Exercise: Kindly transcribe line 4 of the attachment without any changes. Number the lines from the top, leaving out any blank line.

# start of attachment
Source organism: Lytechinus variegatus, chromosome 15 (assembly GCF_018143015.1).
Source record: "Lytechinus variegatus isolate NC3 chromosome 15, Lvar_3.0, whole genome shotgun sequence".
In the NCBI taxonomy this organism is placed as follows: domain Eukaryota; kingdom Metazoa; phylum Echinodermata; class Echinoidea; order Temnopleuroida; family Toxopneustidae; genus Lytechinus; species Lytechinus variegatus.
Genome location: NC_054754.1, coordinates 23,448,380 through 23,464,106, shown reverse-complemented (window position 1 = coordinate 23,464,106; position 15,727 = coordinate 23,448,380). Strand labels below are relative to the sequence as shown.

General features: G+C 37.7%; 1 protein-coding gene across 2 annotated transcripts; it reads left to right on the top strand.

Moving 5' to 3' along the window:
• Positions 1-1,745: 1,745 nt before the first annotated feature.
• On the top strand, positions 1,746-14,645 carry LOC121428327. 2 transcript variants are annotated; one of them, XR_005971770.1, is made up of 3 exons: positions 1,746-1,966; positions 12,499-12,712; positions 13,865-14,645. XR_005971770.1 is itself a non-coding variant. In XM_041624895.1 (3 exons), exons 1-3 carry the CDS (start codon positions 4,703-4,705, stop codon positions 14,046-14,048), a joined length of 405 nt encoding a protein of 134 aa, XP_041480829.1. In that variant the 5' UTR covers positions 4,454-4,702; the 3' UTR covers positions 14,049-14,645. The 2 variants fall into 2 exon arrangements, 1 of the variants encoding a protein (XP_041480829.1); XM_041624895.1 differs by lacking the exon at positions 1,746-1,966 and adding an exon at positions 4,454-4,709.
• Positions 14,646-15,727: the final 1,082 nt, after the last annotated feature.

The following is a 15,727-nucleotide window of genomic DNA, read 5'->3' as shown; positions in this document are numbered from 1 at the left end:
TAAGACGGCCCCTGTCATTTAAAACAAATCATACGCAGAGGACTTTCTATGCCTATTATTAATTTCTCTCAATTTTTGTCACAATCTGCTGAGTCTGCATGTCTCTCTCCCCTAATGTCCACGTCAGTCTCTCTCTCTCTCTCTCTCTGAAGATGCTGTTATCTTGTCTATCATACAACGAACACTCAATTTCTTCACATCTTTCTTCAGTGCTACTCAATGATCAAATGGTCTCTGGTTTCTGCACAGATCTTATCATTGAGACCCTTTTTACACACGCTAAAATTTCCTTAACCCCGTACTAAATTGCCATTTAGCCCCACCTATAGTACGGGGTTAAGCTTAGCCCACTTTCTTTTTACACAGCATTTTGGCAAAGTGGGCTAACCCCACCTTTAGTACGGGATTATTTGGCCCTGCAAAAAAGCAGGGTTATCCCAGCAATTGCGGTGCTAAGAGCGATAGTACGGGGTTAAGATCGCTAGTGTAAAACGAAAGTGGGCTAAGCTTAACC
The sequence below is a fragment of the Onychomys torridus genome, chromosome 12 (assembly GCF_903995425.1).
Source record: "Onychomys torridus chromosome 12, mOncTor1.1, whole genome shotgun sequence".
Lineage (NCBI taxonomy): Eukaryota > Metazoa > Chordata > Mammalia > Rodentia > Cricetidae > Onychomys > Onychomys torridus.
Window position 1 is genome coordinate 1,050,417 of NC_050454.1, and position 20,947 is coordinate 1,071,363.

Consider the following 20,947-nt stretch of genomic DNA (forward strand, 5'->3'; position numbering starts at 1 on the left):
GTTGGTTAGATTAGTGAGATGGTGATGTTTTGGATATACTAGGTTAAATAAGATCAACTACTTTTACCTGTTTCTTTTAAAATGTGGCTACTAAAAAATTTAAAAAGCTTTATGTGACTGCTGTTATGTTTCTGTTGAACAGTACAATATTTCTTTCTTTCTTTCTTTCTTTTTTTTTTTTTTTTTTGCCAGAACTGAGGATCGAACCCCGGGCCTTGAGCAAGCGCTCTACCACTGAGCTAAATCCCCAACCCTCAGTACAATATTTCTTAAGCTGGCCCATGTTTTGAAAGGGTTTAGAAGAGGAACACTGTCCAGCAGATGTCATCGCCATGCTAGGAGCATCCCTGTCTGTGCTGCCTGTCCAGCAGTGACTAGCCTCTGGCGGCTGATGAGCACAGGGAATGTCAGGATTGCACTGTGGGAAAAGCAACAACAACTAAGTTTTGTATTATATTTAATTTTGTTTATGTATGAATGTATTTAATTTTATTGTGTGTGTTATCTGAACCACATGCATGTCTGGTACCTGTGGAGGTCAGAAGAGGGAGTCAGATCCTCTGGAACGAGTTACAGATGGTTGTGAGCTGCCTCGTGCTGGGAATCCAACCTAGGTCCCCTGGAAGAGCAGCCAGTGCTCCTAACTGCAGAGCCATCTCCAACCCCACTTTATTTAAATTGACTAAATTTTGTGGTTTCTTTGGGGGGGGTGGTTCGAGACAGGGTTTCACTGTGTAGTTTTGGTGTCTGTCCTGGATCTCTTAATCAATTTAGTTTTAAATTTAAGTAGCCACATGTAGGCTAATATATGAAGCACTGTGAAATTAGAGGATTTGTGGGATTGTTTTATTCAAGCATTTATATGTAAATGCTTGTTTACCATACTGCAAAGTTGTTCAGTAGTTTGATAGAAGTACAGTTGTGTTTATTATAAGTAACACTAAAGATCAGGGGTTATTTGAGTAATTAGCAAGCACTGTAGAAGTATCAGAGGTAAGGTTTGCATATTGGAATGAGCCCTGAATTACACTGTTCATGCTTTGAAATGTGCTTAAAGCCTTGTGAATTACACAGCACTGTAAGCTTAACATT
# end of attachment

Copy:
Genome location: NC_054754.1, coordinates 23,448,380 through 23,464,106, shown reverse-complemented (window position 1 = coordinate 23,464,106; position 15,727 = coordinate 23,448,380). Strand labels below are relative to the sequence as shown.